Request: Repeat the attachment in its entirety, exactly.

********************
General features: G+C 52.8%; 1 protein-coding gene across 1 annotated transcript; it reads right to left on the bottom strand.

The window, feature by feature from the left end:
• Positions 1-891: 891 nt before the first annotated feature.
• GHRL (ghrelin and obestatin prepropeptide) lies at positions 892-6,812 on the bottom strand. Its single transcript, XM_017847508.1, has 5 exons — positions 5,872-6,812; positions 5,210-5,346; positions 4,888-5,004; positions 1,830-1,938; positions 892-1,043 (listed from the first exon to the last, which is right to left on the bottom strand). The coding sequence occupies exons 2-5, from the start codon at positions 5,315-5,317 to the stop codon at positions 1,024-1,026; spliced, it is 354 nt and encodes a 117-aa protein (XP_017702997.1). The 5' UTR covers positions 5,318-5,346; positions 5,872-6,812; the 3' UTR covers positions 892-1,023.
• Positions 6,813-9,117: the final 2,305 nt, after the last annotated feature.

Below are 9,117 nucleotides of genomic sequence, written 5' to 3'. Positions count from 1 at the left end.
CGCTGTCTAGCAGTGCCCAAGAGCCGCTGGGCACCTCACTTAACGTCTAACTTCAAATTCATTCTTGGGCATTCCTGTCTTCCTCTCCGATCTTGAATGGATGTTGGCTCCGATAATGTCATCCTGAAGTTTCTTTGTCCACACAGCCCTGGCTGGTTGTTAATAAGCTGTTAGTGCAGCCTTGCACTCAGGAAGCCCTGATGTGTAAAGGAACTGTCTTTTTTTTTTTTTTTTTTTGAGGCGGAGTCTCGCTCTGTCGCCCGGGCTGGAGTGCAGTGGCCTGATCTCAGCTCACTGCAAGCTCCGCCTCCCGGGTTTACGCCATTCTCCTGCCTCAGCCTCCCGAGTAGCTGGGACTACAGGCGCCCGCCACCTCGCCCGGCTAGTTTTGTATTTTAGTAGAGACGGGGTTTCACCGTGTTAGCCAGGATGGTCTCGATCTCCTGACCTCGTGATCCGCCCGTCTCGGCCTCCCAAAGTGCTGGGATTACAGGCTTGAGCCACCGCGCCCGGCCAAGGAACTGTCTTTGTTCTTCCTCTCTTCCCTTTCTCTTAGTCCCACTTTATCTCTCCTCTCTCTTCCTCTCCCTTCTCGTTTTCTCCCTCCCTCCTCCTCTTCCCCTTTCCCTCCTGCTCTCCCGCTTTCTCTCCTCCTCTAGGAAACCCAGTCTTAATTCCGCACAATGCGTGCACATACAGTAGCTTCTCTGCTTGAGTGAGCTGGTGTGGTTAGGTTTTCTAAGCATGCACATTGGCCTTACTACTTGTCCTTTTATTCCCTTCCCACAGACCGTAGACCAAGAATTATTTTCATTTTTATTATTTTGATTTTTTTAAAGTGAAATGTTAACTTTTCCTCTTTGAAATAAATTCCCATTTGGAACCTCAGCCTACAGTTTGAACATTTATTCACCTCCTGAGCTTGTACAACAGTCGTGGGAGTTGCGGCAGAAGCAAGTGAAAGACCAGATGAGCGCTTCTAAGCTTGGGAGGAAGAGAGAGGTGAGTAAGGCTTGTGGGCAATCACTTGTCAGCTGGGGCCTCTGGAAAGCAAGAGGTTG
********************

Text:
General features: G+C 52.8%; 1 protein-coding gene across 1 annotated transcript; it reads right to left on the bottom strand.

The window, feature by feature from the left end:
• Positions 1-891: 891 nt before the first annotated feature.
• GHRL (ghrelin and obestatin prepropeptide) lies at positions 892-6,812 on the bottom strand. Its single transcript, XM_017847508.1, has 5 exons — positions 5,872-6,812; positions 5,210-5,346; positions 4,888-5,004; positions 1,830-1,938; positions 892-1,043 (listed from the first exon to the last, which is right to left on the bottom strand). The coding sequence occupies exons 2-5, from the start codon at positions 5,315-5,317 to the stop codon at positions 1,024-1,026; spliced, it is 354 nt and encodes a 117-aa protein (XP_017702997.1). The 5' UTR covers positions 5,318-5,346; positions 5,872-6,812; the 3' UTR covers positions 892-1,023.
• Positions 6,813-9,117: the final 2,305 nt, after the last annotated feature.

Below are 9,117 nucleotides of genomic sequence, written 5' to 3'. Positions count from 1 at the left end.
CGCTGTCTAGCAGTGCCCAAGAGCCGCTGGGCACCTCACTTAACGTCTAACTTCAAATTCATTCTTGGGCATTCCTGTCTTCCTCTCCGATCTTGAATGGATGTTGGCTCCGATAATGTCATCCTGAAGTTTCTTTGTCCACACAGCCCTGGCTGGTTGTTAATAAGCTGTTAGTGCAGCCTTGCACTCAGGAAGCCCTGATGTGTAAAGGAACTGTCTTTTTTTTTTTTTTTTTTTGAGGCGGAGTCTCGCTCTGTCGCCCGGGCTGGAGTGCAGTGGCCTGATCTCAGCTCACTGCAAGCTCCGCCTCCCGGGTTTACGCCATTCTCCTGCCTCAGCCTCCCGAGTAGCTGGGACTACAGGCGCCCGCCACCTCGCCCGGCTAGTTTTGTATTTTAGTAGAGACGGGGTTTCACCGTGTTAGCCAGGATGGTCTCGATCTCCTGACCTCGTGATCCGCCCGTCTCGGCCTCCCAAAGTGCTGGGATTACAGGCTTGAGCCACCGCGCCCGGCCAAGGAACTGTCTTTGTTCTTCCTCTCTTCCCTTTCTCTTAGTCCCACTTTATCTCTCCTCTCTCTTCCTCTCCCTTCTCGTTTTCTCCCTCCCTCCTCCTCTTCCCCTTTCCCTCCTGCTCTCCCGCTTTCTCTCCTCCTCTAGGAAACCCAGTCTTAATTCCGCACAATGCGTGCACATACAGTAGCTTCTCTGCTTGAGTGAGCTGGTGTGGTTAGGTTTTCTAAGCATGCACATTGGCCTTACTACTTGTCCTTTTATTCCCTTCCCACAGACCGTAGACCAAGAATTATTTTCATTTTTATTATTTTGATTTTTTTAAAGTGAAATGTTAACTTTTCCTCTTTGAAATAAATTCCCATTTGGAACCTCAGCCTACAGTTTGAACATTTATTCACCTCCTGAGCTTGTACAACAGTCGTGGGAGTTGCGGCAGAAGCAAGTGAAAGACCAGATGAGCGCTTCTAAGCTTGGGAGGAAGAGAGAGGTGAGTAAGGCTTGTGGGCAATCACTTGTCAGCTGGGGCCTCTGGAAAGCAAGAGGTTG